Courthouse war: Part two
Construction of the new Wayne County Courthouse began quickly. By the end of 1876, the foundation was complete and $30,000 had been spent. At this point, opposition to the new courthouse threatened the project. Concerns were raised about the need for bond issues, increased taxes and future costs, and rumor added fuel to the fire. Mathews’ “History of Wayne, Pike and Monroe Counties” reports that, by the time of the November 1875 election, “opponents of the courthouse formed a majority in both parties.” A group of anti-courthouse citizens led by Dr. Rodney Harmes held an anti-courthouse convention in Pleasant Mount, and candidates known to oppose the new courthouse were elected. Other prominent opponents were Homer Greene and Phineas G. Goodrich. A newspaperman named Benjamin F. Haines from Hancock, NY, was recruited to start a newspaper to assist them in their fight against the courthouse. Haines became a pillar of the community, and his paper, The Wayne Independent, survives to this day—as does the courthouse.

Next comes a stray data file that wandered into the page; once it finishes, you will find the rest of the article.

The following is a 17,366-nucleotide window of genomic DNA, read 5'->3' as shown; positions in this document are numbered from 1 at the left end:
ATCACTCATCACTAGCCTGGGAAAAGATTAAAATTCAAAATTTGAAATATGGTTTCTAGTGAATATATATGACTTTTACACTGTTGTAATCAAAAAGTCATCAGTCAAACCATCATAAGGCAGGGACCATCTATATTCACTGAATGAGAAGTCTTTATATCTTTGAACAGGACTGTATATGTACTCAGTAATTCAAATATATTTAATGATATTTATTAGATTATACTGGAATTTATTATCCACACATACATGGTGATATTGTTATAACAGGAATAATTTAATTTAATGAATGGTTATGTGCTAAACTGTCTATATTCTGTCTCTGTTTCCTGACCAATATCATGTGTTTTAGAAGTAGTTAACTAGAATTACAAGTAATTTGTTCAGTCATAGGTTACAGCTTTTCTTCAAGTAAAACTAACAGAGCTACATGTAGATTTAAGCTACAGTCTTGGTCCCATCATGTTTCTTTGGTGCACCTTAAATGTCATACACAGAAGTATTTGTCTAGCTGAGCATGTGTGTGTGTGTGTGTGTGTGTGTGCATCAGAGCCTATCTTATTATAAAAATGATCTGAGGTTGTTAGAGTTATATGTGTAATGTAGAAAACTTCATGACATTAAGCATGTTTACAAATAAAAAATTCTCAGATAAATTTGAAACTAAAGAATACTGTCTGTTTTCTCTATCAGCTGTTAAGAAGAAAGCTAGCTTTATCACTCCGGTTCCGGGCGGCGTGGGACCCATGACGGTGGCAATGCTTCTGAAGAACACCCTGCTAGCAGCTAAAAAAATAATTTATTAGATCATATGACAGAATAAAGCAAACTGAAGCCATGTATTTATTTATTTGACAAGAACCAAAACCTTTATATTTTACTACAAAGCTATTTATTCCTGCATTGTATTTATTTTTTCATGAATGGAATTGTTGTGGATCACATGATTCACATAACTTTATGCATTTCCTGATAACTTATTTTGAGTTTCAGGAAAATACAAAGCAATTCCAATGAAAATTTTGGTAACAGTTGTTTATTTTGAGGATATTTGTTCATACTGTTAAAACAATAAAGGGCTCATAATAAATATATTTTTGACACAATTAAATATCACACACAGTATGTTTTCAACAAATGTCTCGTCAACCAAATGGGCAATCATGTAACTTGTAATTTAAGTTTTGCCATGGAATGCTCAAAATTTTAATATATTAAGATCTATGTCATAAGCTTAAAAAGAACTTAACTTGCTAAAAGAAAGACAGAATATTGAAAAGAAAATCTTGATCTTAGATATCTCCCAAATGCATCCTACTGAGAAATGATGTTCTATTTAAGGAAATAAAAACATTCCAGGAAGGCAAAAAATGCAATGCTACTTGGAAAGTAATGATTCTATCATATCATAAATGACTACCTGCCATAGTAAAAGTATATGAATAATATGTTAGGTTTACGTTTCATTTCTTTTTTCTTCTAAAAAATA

From the collection of the Wayne County Historical Society, 810 Main St., Honesdale. The museum, research library and museum shop are Wednesday through Saturday, 10 a.m. to 4 p.m.